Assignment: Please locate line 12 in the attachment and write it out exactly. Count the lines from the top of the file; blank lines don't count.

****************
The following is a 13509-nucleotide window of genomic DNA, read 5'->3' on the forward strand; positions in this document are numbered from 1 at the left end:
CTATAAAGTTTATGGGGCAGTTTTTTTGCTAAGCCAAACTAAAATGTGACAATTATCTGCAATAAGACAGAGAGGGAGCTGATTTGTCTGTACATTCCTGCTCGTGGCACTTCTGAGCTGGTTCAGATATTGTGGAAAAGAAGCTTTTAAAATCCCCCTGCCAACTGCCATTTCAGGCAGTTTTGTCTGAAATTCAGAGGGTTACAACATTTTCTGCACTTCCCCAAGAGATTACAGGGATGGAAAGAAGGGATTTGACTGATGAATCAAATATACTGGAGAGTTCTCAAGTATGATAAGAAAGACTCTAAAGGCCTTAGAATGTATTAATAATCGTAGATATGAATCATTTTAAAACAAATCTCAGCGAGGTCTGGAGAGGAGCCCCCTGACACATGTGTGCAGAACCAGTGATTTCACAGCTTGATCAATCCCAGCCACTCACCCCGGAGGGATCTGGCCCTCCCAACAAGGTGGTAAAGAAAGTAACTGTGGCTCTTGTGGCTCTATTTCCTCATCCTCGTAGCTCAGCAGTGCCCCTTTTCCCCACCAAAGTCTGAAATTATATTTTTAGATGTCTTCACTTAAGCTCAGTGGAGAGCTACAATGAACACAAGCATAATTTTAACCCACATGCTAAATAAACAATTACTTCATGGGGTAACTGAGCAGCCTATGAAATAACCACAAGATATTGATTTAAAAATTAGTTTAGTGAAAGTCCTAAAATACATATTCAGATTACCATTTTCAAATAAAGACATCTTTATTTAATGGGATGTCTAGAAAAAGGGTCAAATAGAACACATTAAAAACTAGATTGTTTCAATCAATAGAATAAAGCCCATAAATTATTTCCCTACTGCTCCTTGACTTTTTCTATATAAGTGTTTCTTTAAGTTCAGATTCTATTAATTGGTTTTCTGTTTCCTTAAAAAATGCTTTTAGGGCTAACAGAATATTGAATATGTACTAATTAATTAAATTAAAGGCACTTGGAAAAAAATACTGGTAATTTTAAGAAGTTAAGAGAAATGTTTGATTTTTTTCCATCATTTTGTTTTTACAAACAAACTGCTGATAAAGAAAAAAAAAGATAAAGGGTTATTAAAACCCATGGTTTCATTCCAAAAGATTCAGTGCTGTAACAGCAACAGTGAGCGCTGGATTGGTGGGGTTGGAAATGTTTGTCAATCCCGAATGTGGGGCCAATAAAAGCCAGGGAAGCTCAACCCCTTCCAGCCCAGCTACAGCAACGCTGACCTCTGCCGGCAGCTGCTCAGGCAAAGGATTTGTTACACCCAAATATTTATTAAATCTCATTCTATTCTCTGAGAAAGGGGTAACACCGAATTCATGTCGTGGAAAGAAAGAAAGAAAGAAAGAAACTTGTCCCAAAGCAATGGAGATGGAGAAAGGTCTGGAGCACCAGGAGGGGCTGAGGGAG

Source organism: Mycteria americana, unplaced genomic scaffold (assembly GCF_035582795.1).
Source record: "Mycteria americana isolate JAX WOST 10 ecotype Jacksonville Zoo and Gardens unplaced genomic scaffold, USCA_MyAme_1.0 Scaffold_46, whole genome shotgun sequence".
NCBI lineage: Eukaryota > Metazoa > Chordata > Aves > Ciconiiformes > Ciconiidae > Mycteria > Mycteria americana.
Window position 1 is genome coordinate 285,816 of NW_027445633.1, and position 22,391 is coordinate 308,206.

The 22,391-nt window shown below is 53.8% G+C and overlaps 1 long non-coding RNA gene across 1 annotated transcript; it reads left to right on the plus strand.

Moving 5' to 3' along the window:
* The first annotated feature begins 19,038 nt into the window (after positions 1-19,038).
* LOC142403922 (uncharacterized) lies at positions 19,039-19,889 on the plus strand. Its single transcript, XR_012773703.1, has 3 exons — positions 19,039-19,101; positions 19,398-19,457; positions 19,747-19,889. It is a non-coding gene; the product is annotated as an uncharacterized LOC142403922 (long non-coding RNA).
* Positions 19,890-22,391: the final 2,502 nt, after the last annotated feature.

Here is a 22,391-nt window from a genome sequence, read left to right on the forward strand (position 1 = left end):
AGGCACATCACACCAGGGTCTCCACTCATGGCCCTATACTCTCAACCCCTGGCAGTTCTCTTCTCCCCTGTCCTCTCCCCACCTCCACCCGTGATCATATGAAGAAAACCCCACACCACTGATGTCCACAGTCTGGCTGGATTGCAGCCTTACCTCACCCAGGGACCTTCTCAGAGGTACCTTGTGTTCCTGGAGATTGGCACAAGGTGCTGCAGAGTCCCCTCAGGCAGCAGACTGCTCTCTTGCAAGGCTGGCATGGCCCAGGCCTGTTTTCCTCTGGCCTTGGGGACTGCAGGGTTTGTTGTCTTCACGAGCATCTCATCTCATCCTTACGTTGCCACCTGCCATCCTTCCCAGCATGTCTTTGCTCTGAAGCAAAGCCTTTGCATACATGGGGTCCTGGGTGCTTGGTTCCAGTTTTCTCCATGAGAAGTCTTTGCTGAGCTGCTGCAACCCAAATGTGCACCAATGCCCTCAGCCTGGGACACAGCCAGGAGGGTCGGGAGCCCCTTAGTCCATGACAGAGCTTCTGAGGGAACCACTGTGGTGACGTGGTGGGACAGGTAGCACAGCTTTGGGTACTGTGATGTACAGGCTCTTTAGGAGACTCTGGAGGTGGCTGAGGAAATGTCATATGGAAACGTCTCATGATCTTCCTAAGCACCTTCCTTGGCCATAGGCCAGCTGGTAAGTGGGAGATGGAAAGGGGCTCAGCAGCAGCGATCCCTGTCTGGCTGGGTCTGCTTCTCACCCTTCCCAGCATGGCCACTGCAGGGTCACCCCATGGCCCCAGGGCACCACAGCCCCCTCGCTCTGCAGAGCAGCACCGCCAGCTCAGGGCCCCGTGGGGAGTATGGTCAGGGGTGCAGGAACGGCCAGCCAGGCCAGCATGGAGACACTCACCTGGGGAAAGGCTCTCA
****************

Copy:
Here is a 22,391-nt window from a genome sequence, read left to right on the forward strand (position 1 = left end):